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bill Wood & brian Dettmering

Story by Ben Elmadar

The ceremonial lighting of ordinarily vacant storefronts inaugurates the tax season. Lady Liberty plays his boom box on the street corner. Seems everyone is in the fiscal spirit.

local guys

Brian Dettmering is a year-round accountant with 25 years experience. He has spent the past 12 years helping people in Riverwest do their taxes. He also serves as accountant and confidante for many small businesses in the area.

Bill Wood is a rare former full-time employee of H & R Block. He has spent 26 years as a tax practitioner.

big guys

H&R Block has a recognizable name and is able to get taxpayers all the deductions they’re entitled as well as an instant advance. However, their local offices are only open from January thru April, which can make it difficult to find your tax preparer should questions arise.

Dettmering says, “H&R Block makes people think they’re not getting enough, but most people tend to get the deductions they should. An instant refund is really a high priced loan.”

He also points out if choosing the direct deposit option, e-filing only takes three to five business days, eliminating the need for an instant refund.

“If someone is working for a wage and paying rent they probably can do their own return,” says Wood.

Taxpayers whose 2006 Adjusted Gross Income (AGI) was $52,000 or less can e-file their federal returns free of charge using the Free File program developed by the Internal Revenue Service and a number of software companies that charge for their services.

Depending on a taxpayer’s actual income and age, some sites also offer state returns.

refund on Your phone?

This year, practically all taxpayers who have owned a telephone since 2003 are eligible to receive the Telephone Excise Tax Refund.

Woods explains this is because an excise tax placed on telephones as luxury items, intended to raise revenue during WWII, wasn’t repealed until recently.

Claiming one exemption will amount to a $30 standard refund. Ten dollars is added for each exemption and is capped at $60.

The Self-employed

The self-employed have an opportunity for more deductions but preparation is more difficult. Assistance is advised.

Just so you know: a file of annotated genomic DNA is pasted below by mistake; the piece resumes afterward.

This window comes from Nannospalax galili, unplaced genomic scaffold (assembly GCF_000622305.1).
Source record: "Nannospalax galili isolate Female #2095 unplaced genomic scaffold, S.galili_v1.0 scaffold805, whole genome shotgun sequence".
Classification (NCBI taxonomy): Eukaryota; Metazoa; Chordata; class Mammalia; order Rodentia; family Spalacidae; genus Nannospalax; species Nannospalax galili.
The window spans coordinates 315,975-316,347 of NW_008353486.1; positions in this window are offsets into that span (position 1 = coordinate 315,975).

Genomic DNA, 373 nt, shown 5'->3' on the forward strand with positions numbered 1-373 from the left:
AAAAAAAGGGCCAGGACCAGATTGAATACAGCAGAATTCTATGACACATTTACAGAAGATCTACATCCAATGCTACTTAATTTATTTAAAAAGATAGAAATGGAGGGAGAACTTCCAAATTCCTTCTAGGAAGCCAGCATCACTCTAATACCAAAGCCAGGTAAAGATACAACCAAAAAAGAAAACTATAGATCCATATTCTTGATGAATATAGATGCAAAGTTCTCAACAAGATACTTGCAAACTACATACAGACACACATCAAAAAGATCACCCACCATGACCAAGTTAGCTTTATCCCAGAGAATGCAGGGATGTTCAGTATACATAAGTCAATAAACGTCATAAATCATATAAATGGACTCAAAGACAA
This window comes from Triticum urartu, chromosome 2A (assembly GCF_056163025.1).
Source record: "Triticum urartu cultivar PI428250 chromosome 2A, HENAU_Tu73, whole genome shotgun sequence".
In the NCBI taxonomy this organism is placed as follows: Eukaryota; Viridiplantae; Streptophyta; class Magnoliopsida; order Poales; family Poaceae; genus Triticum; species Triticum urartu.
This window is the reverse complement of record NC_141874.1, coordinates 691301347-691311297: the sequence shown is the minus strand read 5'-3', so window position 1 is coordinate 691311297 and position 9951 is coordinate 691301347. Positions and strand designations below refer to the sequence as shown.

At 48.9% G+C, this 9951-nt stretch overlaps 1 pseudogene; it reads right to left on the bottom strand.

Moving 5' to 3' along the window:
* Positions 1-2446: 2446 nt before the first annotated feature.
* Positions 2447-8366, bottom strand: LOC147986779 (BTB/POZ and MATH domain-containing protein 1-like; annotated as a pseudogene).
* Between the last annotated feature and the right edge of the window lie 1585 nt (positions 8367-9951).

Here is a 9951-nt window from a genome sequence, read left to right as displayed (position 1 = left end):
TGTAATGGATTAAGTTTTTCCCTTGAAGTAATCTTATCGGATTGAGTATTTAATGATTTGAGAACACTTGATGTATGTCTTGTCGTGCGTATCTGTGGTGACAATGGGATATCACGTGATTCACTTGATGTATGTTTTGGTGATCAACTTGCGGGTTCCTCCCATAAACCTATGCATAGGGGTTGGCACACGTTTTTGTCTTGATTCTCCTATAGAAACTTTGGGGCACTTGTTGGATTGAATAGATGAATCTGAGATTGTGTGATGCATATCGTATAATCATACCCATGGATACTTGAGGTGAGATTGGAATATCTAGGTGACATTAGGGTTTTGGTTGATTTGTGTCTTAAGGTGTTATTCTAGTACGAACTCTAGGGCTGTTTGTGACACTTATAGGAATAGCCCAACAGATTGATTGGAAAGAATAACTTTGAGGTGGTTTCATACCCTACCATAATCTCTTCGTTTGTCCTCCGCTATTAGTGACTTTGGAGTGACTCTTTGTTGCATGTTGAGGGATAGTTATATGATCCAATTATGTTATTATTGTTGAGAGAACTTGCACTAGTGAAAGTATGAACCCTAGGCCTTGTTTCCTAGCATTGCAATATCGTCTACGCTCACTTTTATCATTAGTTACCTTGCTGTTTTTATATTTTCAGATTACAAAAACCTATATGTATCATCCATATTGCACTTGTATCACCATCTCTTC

If people are careful and pay attention they can reduce their taxable income. There are many legal ways for experts to reduce taxes. They know the government rules about what can be deducted.

The biggest misconception people have about tax preparation, according to Wood, is what “somebody said.” Everyone’s taxes are different. The more complicated a person’s source of income the more complicated their taxes are to file.

(Ed. Note: Disclosure: Brian Dettmering is the accountant for Currents Inc.)

Who You gonna Call?

Local Riverwest tax preparation specialists:

brian Dettmering: 414-364-0152

bill Wood: 414- 372-9663

Tips from the IRS on using a paid tax preparer

* A Paid Preparer is required by law to sign the return and fill in the preparer areas of the form. The preparer should also include their appropriate identifying number on the return. Although the Preparer signs the return, you are responsible for the accuracy of every item on your return. In addition, the preparer must give you a copy of the return.

* Review the completed return to ensure all tax information, your name, address and Social Security number(s) are correct. Make sure that none of these spaces is left blank.

* Review and ensure you understand the entries and are comfortable with the accuracy of the return before you sign.

* Never sign a blank return, and never sign in pencil.

* If you have provided specific authorization in a power of attorney filed with the IRS, you may have copies of notices or refund checks mailed to your preparer or representative; but only you can sign and cash your refund check. For further information on Powers of Attorney, refer to Topic 311.

* A Third Party Authorization Check Box on Form 1040 allows you to designate your Paid Preparer to speak to the IRS concerning how your return was prepared, payment and refund issues and mathematical errors.

Riverwest Currents online edition – April, 2007